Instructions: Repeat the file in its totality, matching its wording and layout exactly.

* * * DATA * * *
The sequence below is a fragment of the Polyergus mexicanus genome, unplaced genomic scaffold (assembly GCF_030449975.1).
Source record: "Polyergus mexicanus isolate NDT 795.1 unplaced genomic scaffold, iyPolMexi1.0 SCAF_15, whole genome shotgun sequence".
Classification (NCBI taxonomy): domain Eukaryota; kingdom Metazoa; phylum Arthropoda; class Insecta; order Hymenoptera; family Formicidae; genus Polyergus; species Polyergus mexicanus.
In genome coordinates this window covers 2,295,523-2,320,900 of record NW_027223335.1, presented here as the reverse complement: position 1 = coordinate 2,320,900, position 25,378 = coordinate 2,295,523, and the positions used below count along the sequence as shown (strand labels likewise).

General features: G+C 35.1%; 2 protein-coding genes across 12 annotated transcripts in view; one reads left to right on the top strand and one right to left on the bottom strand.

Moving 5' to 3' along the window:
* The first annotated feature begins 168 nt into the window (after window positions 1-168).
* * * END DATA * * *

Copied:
The sequence below is a fragment of the Polyergus mexicanus genome, unplaced genomic scaffold (assembly GCF_030449975.1).
Source record: "Polyergus mexicanus isolate NDT 795.1 unplaced genomic scaffold, iyPolMexi1.0 SCAF_15, whole genome shotgun sequence".
Classification (NCBI taxonomy): domain Eukaryota; kingdom Metazoa; phylum Arthropoda; class Insecta; order Hymenoptera; family Formicidae; genus Polyergus; species Polyergus mexicanus.
In genome coordinates this window covers 2,295,523-2,320,900 of record NW_027223335.1, presented here as the reverse complement: position 1 = coordinate 2,320,900, position 25,378 = coordinate 2,295,523, and the positions used below count along the sequence as shown (strand labels likewise).

General features: G+C 35.1%; 2 protein-coding genes across 12 annotated transcripts in view; one reads left to right on the top strand and one right to left on the bottom strand.

Moving 5' to 3' along the window:
* The first annotated feature begins 168 nt into the window (after window positions 1-168).